Sin City Secrets: Tips from a Vegas Local

“Oh my god! You’re from Vegas?! What casino do you live in? Do you learn poker in school?” These are the classic questions everyone and anyone from Vegas gets when meeting someone from outside the Valley. Believe it or not, the majority of Vegas is actually suburban neighborhoods and amazing food joints; however, most people believe that the city is simply the casinos. Yet, as someone from here, there is so much more to Vegas than seen on TV. 

 

Now don’t get me wrong, the Las Vegas strip is nice and truly iconic. However, locals only go down there for a handful of reasons like work or to see a concert. A lot of people have this conception that people who live in Vegas frolic downtown to Caesars Palace often.. Honestly, locals go to people watch or take prom photos, but there isn’t much down there that appeals to us. It’s a money trap and a tourist destination, which is why we work there rather than vacation there. Tourists to us are people who help us pay the bills, and interesting people to talk to because we get individuals from all over the world. From celebrities to the average joe, you can find people from all sides when walking down the strip. 

 

Tourists who travel beyond the scope of the casinos and try to see our more hidden attractions are special in our hearts (And I am NOT talking about the Seven Magic Mountains. Call me uncultured, but I don’t see a pile of painted rocks as “fun”) 

 

The real hidden gems everyone should visit are much cooler and historical than the Bellagio. For example, right on Fremont is the fascinating Mob Museum which many people miss because they are too busy walking down the Fremont experience. You can learn about Vegas’ ties and notorious history with the mob. If crime isn’t your cup of tea and are more into art, then the Neon Museum is the graveyard of old casino signs. If you love classic movies about old time Vegas, you’ll probably find a classic sign there and take all some of the best photos. Another place I highly recommend is the Atomic Bomb Museum! Vegas is not that far from the desert locations where the US Army practiced blowing up things, so there are a lot of interesting historical artifacts. From pictures of the high school students watching the atomic blast from the steps of the school to actual debris from practice fall out shelters, there is so much to see. Lastly, a place I hold very dear to my heart is Springs Preserve. I loved going there as a kid and it's amazing even as an adult. The Preserve  teaches its visitors about Vegas and the desert in an interactive and engaging way. It includes the State Museum and animal exhibits, which I think are the best parts. The strip, in reality, is for those party animals and there aren't a lot of things for families to do. However, these places are great family and daytime activities.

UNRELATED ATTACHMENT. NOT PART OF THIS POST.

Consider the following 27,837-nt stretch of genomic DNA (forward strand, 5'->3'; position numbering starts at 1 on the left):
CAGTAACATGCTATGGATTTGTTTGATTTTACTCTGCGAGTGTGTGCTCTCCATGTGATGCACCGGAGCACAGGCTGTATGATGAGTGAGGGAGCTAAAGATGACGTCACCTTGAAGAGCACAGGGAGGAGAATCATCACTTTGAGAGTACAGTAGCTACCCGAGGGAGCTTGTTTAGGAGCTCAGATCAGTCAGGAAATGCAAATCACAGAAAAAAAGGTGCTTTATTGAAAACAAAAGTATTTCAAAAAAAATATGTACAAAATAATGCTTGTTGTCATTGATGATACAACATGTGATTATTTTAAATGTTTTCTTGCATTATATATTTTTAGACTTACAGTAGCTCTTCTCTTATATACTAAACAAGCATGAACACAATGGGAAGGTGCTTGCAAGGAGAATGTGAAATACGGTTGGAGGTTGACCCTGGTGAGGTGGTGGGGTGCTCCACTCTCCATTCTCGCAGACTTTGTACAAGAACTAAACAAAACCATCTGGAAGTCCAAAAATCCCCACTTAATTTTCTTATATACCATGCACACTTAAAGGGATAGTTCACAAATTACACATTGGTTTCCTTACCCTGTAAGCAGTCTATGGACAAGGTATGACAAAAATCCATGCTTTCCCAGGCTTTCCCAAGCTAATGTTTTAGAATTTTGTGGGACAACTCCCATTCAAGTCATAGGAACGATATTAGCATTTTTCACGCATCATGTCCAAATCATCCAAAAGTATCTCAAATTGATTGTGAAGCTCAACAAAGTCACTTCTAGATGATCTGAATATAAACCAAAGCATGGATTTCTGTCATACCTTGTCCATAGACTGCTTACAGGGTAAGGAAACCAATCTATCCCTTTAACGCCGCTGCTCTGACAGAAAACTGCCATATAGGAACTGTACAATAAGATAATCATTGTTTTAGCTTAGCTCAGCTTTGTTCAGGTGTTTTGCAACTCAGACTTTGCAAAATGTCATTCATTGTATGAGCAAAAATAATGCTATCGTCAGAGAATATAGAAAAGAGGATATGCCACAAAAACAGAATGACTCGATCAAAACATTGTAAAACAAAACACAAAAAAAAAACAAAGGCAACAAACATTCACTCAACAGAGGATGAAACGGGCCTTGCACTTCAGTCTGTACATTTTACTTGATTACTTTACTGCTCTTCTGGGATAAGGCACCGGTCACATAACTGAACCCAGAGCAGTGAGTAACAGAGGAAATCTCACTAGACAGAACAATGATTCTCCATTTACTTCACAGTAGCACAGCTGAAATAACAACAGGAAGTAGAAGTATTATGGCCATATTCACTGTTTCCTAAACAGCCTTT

Another thing visitors should know about the Vegas Valley is that Vegas is actually comprised of three (technically 4) different cities! For instance, I live in North Las Vegas, but I only live 5 minutes from Vegas and there aren’t any borders really. Plus forty minute drive from my home through Vegas gets me to Henderson. Then of course, Boulder City is included, but there is a clear distinction between them and the rest of the Vegas Valley. The three cities coincide within a huge Valley surrounded by the most gorgeous lined mountains of plain shades. Not a single tree in sight on those mountains, but ridges that catch the amazing glimpse of sunlight and create the best sunsets that the pacific coast sunsets pale in comparison. 

 

The sun is a very important thing I should touch upon aside from the enchanting sunsets. The summer here in Las Vegas is no joke. I would often laugh at my classmates when they would complain when it was hotter than 75 degrees in SF, but then again they don’t have air conditioning. Starting in May and lasting till October, the weather never drops below 100 degrees. Stories of tourists getting heat stroke, especially during EDC season, is quite common. A local saying here in the Valley is that if you don’t hydrate, then you diedrate. Then in the winter, it's cold here in southwestern terms. At night, it can get to 20 degrees and the daytime it can be a high of 40 degrees. Every so often, we get one day of “snow”, which anyone from the north would cackle at but here the whole city panics and is on pause.

 

Growing up here, I swore I would never come back and that I hated this city more than anything. I claimed there was nothing to do and it was too hot. But after being forced back home due to COVID after two years, I have found things I love about the city. Sometimes the 120 degree day hits just right and the never ending light pollution sorta helps when driving in the dark. I like where I’ve come from and I hope I helped shed some light on the true side of Las Vegas. (And yes the odds are very much against you in the casinos, don’t even try.)